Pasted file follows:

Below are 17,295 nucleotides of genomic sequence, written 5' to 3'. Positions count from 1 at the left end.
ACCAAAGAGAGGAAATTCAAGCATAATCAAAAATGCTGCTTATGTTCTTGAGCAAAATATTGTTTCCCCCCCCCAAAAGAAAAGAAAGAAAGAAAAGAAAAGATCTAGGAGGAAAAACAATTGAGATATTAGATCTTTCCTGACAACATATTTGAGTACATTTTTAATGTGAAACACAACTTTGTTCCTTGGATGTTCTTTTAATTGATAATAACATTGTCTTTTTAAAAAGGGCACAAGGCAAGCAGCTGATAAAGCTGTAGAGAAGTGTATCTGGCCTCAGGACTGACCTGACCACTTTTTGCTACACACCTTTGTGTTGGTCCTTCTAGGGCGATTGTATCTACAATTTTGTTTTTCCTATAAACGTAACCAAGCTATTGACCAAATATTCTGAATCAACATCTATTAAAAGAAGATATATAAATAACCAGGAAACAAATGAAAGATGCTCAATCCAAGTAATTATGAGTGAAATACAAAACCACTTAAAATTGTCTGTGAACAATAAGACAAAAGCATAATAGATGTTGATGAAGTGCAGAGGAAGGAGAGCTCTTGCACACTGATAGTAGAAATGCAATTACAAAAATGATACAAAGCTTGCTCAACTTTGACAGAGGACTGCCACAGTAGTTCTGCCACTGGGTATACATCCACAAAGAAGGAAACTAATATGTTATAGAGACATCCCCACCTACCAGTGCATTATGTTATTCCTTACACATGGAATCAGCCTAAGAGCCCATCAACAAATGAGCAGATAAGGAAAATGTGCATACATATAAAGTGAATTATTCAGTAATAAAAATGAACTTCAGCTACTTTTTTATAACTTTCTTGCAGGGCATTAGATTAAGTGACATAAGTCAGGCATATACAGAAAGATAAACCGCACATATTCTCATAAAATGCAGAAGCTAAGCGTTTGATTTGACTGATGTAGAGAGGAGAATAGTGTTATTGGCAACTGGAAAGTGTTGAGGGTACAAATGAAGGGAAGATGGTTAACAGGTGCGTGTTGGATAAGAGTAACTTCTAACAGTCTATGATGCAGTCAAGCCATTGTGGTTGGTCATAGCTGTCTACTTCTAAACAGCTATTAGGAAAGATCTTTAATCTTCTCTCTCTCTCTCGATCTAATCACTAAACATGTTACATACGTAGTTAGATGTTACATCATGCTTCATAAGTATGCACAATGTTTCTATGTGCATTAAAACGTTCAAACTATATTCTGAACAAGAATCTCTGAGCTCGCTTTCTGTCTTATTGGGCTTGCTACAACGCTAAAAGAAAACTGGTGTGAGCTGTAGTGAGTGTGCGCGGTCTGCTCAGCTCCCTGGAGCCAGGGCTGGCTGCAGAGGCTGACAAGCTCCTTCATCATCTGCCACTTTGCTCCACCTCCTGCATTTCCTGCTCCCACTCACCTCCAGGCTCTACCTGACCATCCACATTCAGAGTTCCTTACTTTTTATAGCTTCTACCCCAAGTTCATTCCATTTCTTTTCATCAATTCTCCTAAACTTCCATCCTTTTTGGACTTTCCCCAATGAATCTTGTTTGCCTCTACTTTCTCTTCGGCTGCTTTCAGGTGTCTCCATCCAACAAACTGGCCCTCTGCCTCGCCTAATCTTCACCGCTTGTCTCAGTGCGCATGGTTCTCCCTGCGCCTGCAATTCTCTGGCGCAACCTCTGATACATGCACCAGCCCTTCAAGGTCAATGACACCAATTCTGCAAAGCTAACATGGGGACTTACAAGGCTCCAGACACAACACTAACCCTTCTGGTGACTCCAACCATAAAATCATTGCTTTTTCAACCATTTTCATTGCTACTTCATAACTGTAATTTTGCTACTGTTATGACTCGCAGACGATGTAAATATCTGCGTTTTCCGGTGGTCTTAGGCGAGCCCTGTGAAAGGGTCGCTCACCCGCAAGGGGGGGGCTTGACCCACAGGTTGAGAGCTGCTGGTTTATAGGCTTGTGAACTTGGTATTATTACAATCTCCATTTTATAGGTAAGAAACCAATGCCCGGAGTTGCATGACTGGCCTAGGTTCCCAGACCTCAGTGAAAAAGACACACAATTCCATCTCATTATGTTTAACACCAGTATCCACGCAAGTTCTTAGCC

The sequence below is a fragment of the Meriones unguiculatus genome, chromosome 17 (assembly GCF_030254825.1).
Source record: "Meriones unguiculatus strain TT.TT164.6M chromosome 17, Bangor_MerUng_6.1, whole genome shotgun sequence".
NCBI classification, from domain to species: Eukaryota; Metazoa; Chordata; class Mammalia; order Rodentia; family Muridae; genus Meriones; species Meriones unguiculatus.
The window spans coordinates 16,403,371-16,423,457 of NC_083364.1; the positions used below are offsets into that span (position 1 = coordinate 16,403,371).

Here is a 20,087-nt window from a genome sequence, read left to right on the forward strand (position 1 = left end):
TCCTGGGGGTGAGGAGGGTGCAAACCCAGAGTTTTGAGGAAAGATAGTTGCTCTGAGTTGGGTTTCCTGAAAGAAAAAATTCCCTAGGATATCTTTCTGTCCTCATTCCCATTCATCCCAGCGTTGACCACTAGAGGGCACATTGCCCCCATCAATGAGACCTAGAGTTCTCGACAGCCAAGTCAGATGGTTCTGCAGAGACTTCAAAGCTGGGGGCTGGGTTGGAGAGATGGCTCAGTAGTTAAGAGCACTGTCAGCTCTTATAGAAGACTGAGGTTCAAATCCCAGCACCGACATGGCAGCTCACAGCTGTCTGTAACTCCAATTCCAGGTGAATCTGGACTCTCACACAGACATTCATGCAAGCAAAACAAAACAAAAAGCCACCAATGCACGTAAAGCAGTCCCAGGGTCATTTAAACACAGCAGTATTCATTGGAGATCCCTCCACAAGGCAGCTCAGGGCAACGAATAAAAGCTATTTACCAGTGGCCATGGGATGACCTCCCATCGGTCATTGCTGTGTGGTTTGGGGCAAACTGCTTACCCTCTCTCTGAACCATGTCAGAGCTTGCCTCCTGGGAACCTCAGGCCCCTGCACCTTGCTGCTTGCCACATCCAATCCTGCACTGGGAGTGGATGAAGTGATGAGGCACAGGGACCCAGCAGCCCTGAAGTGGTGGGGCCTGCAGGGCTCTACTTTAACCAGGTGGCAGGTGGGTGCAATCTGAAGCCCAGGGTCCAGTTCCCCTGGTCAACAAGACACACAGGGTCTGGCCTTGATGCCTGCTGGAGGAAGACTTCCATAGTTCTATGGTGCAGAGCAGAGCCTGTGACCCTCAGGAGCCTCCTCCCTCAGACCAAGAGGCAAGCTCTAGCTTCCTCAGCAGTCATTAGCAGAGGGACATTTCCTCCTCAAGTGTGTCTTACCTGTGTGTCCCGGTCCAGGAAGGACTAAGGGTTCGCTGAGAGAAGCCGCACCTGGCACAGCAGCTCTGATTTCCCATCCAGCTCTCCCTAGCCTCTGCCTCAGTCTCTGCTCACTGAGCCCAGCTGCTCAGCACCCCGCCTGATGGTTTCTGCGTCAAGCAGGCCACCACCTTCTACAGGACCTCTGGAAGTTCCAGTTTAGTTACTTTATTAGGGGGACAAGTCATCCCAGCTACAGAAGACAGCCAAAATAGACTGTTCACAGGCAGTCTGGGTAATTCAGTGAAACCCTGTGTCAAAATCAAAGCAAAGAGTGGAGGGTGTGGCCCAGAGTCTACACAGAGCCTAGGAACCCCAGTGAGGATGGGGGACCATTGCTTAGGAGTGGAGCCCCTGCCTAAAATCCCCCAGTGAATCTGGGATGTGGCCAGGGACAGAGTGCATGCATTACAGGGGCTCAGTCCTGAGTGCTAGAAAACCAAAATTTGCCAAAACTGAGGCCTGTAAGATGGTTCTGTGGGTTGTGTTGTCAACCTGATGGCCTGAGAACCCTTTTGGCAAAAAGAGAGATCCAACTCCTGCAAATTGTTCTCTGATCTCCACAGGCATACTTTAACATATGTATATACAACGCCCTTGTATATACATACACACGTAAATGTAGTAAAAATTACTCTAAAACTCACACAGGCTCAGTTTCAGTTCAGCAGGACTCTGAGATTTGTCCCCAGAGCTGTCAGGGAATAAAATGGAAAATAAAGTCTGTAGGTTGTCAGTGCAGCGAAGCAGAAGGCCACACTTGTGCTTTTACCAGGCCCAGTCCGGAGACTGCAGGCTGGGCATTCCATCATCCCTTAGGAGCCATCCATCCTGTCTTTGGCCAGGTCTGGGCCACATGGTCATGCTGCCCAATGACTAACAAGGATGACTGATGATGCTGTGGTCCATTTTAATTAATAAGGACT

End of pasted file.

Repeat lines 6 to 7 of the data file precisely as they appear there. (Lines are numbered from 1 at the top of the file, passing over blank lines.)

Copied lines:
The window spans coordinates 16,403,371-16,423,457 of NC_083364.1; the positions used below are offsets into that span (position 1 = coordinate 16,403,371).

Here is a 20,087-nt window from a genome sequence, read left to right on the forward strand (position 1 = left end):